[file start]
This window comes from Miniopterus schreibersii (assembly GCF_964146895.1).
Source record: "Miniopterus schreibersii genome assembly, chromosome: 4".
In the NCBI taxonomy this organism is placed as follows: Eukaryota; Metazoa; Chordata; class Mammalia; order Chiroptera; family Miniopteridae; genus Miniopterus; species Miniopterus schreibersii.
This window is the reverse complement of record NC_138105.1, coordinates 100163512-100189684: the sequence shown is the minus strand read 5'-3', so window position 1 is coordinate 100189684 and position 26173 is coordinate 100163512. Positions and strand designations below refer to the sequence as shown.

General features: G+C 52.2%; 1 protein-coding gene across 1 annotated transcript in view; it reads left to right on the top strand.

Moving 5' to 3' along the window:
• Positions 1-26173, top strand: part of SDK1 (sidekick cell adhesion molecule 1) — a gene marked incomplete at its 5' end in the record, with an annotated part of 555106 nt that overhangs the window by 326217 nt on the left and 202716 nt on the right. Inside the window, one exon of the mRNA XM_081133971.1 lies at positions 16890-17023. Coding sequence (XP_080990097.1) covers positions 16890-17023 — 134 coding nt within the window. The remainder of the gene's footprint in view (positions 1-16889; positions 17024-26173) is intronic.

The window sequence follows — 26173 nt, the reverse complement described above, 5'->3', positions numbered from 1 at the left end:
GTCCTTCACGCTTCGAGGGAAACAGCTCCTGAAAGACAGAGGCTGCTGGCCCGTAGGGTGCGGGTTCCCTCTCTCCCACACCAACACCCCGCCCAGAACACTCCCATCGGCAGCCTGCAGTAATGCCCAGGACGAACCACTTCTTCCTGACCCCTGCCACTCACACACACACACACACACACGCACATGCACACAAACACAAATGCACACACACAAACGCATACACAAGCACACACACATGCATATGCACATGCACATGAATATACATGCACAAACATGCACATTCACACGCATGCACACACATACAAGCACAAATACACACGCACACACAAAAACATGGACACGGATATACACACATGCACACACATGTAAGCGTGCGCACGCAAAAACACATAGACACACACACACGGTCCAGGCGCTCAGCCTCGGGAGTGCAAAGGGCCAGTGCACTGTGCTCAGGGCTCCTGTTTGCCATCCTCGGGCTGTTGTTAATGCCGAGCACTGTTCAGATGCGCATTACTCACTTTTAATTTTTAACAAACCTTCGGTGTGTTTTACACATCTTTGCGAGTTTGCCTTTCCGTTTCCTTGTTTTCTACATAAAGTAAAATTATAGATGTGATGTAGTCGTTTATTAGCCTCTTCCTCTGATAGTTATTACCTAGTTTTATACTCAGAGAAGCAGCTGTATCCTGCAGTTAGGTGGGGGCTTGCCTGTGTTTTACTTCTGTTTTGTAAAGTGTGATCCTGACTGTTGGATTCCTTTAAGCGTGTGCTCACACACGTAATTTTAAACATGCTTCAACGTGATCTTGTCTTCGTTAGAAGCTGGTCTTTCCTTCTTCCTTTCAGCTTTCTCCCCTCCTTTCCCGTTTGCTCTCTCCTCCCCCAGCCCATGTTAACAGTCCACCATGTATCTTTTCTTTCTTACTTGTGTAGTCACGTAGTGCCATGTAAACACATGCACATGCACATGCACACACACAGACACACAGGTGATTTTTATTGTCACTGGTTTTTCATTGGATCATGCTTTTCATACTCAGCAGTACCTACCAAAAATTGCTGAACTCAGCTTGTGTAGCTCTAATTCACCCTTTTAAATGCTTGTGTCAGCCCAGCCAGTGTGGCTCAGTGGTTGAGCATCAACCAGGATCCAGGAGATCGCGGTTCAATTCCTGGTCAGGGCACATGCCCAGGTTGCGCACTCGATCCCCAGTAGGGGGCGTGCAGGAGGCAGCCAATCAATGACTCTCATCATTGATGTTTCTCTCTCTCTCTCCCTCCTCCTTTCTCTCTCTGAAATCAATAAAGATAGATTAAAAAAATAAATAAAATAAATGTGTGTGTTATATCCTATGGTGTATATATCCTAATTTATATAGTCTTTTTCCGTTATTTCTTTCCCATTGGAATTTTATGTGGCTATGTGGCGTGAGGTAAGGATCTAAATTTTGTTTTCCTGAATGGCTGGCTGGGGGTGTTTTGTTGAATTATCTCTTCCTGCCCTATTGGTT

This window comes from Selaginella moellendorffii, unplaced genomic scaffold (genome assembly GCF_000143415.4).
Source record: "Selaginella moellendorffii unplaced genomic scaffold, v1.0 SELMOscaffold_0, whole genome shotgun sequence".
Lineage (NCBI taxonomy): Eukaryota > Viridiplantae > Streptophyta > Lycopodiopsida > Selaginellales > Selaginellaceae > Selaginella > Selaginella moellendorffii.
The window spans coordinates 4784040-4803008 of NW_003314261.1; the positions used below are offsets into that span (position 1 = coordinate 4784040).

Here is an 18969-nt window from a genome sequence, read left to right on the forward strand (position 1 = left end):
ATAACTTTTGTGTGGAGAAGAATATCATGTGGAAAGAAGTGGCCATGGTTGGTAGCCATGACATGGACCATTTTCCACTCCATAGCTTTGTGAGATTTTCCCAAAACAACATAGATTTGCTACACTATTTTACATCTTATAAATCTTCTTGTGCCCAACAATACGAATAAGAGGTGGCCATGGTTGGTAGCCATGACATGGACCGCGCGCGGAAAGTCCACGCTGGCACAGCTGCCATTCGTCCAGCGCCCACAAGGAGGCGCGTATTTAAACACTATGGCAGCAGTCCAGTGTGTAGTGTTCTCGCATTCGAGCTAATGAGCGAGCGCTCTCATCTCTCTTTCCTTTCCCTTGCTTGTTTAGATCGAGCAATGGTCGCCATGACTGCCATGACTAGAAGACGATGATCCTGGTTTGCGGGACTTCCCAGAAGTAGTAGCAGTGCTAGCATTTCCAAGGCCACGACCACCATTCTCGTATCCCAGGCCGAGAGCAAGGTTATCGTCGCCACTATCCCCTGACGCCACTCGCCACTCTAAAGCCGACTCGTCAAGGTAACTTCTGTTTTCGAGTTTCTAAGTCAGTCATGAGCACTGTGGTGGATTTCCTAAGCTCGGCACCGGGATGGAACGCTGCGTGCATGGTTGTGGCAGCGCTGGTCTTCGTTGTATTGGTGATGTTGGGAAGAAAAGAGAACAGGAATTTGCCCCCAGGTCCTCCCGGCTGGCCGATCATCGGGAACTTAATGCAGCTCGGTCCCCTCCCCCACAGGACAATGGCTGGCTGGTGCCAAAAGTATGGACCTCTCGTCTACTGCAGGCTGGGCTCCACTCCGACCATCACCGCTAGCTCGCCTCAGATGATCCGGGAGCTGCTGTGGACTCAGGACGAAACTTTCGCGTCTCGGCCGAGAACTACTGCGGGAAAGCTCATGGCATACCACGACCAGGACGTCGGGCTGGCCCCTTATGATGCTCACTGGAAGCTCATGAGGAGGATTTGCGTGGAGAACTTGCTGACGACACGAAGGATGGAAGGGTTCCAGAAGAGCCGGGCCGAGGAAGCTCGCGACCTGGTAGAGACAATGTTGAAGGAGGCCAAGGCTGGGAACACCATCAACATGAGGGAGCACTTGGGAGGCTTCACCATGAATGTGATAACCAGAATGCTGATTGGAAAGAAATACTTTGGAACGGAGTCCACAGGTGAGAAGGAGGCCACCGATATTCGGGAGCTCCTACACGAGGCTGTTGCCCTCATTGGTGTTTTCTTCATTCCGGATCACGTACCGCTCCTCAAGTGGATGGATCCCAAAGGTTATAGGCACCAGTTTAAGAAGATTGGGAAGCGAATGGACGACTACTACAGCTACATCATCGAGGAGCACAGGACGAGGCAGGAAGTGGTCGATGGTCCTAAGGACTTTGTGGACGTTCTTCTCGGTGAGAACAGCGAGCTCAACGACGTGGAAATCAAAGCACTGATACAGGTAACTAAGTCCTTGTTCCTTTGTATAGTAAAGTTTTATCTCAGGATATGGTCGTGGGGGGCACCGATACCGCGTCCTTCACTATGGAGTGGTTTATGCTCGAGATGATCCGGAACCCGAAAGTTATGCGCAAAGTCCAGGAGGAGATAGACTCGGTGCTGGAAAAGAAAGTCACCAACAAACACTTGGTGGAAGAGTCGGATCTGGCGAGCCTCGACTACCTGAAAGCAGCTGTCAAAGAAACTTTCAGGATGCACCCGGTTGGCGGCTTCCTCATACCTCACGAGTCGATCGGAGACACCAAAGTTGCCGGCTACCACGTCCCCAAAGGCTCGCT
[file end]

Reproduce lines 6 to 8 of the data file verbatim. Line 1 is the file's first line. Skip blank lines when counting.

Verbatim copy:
Moving 5' to 3' along the window:
• Positions 1-26173, top strand: part of SDK1 (sidekick cell adhesion molecule 1) — a gene marked incomplete at its 5' end in the record, with an annotated part of 555106 nt that overhangs the window by 326217 nt on the left and 202716 nt on the right. Inside the window, one exon of the mRNA XM_081133971.1 lies at positions 16890-17023. Coding sequence (XP_080990097.1) covers positions 16890-17023 — 134 coding nt within the window. The remainder of the gene's footprint in view (positions 1-16889; positions 17024-26173) is intronic.

The window sequence follows — 26173 nt, the reverse complement described above, 5'->3', positions numbered from 1 at the left end: